New English Translation
13 So the Lord’s message to them will sound like
a syllable here, a syllable there.[a]
As a result, they will fall on their backsides when they try to walk,[b]
and be injured, ensnared, and captured.[c]
The Lord Will Judge Jerusalem
14 Therefore, listen to the Lord’s message,
you who mock,
you rulers of these people
who reside in Jerusalem.
15 For you say,
“We have made a treaty with death,
with Sheol[d] we have made an agreement.[e]
When the overwhelming judgment sweeps by[f]
it will not reach us.
For we have made a lie our refuge,
we have hidden ourselves in a deceitful word.”[g]
16 Therefore, this is what the Sovereign Lord, says:
- Isaiah 28:13 tn Heb “And the message of the Lord will be to them, ‘tsav latsav,’ etc.” See the note at v. 10. In this case the “Lord’s message” is not the foreigner’s strange sounding words (as in v. 10), but the Lord’s repeated appeals to them (like the one quoted in v. 12). As time goes on, the Lord’s appeals through the prophets will have no impact on the people; they will regard prophetic preaching as gibberish.
- Isaiah 28:13 tn Heb “as a result they will go and stumble backward.” Perhaps an infant falling as it attempts to learn to walk is the background image here (cf. v. 9b). The Hebrew term לְמַעַן (lemaʿan) could be taken as indicating purpose (“in order that”), rather than simple result. In this case the people’s insensitivity to the message is caused by the Lord as a means of expediting their downfall.
- Isaiah 28:13 sn When divine warnings and appeals become gibberish to the spiritually insensitive, they have no guidance and are doomed to destruction.
- Isaiah 28:15 sn Sheol is the underworld, land of the dead, according to the OT world view.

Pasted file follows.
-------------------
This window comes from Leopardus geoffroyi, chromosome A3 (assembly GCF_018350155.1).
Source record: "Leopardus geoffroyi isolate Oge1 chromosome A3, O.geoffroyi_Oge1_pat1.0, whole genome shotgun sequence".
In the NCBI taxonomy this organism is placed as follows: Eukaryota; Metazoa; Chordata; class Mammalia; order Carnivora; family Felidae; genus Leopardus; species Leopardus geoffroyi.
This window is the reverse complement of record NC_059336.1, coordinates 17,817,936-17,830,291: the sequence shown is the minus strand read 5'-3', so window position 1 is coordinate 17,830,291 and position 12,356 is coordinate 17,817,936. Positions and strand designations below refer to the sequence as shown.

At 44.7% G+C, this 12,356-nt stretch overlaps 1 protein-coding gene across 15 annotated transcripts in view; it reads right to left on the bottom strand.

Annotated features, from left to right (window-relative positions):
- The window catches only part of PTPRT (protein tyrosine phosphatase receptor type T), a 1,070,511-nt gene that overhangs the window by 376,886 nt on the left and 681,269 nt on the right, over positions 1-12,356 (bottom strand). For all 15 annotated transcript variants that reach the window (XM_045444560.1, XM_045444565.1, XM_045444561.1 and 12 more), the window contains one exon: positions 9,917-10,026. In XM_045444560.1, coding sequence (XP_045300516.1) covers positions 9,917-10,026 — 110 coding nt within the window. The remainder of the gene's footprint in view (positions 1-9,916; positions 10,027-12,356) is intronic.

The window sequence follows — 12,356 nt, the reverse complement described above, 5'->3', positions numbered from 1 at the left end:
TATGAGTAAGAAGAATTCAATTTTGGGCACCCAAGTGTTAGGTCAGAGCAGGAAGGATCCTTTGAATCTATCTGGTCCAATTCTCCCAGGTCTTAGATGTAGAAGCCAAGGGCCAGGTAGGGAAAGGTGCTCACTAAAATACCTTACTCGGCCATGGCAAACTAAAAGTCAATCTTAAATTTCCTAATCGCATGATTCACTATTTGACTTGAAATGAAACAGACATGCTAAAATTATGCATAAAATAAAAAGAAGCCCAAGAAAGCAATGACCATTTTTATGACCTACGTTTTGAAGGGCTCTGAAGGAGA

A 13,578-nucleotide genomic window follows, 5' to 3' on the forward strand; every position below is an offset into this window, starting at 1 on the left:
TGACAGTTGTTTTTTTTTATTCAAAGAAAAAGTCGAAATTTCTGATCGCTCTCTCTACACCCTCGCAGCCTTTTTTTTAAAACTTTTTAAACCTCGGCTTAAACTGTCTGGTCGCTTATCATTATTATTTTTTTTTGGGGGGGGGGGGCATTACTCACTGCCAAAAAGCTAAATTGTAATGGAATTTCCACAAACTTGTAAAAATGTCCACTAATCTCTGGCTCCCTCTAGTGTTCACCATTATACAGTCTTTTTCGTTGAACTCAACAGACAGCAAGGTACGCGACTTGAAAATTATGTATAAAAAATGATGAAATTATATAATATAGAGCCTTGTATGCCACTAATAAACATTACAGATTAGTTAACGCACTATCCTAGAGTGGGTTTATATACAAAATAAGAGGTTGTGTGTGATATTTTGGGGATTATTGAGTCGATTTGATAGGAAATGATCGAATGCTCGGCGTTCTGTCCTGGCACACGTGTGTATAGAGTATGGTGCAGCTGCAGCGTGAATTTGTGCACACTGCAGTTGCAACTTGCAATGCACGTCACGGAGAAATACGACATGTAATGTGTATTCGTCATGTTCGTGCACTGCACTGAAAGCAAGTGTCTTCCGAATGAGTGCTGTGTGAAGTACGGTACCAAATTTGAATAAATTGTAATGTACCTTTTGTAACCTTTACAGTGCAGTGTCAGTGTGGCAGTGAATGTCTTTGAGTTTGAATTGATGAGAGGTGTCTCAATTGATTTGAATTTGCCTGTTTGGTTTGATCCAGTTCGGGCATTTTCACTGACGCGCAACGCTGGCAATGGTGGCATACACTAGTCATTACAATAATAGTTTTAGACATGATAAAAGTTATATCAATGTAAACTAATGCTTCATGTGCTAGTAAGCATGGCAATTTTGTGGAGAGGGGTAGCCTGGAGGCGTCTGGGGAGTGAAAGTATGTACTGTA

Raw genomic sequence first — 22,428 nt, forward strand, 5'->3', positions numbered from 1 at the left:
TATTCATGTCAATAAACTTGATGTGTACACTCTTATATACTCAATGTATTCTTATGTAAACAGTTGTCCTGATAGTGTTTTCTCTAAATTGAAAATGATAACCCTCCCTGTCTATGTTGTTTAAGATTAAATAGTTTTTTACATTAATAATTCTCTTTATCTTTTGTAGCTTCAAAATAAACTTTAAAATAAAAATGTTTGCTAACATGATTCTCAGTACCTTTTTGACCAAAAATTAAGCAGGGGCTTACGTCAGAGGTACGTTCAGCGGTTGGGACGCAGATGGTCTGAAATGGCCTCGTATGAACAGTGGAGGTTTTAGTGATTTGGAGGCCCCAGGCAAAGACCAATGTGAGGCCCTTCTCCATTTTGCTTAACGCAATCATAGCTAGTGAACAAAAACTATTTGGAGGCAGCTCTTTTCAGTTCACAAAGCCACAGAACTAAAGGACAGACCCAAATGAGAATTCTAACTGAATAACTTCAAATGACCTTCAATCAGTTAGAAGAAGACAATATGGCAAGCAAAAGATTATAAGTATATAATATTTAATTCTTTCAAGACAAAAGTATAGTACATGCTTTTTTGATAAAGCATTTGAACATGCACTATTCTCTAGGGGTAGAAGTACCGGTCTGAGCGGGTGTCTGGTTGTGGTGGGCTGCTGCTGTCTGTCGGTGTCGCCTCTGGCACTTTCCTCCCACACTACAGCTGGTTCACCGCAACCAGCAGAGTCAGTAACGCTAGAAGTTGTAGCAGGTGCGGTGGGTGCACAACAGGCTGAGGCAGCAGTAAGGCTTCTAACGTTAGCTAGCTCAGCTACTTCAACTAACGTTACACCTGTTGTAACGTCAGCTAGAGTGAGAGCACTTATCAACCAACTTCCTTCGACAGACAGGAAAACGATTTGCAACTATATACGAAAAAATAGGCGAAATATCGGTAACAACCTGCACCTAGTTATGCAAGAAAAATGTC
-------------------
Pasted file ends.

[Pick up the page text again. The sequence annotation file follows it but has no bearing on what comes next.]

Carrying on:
- Isaiah 28:15 tn Elsewhere the noun חֹזֶה (khozeh) refers to a prophet who sees visions. In v. 18 the related term חָזוּת (khazut, “vision”) is used. The parallelism in both verses (note “treaty”) seems to demand a meaning “agreement” for both nouns. Perhaps חֹזֶה and חזוּת are used in a metonymic sense in vv. 15 and 18. Another option is to propose a homonymic root. See J. N. Oswalt, Isaiah (NICOT), 1:514, and HALOT 301 s.v. II חֹזֶה.
- Isaiah 28:15 tn Heb “the overwhelming scourge, when it passes by” (NRSV similar).
- Isaiah 28:15 sn “Lie” and “deceitful word” would not be the terms used by the people. They would likely use the words “promise” and “reliable word,” but the prophet substitutes “lie” and “deceitful word” to emphasize that this treaty with death will really prove to be disappointing.
- Isaiah 28:16 tc The Hebrew text has a third person verb form, which does not agree with the first person suffix that precedes. The form should be emended to יֹסֵד (yosed), a Qal active participle used in a present progressive or imminent future sense.
- Isaiah 28:16 tn Traditionally “tested,” but the implication is that it has passed the test and stands approved.
- Isaiah 28:16 sn The reality behind the metaphor is not entirely clear from the context. The stone appears to represent someone or something that gives Zion stability. Perhaps the ideal Davidic ruler is in view (see 32:1). Another option is that the image of beginning a building project by laying a precious cornerstone suggests that God is about to transform Zion through judgment and begin a new covenant community that will experience his protection (see 4:3-6; 31:5; 33:20-24; 35:10).
- Isaiah 28:16 tn Heb “will not hurry,” i.e., act in panic.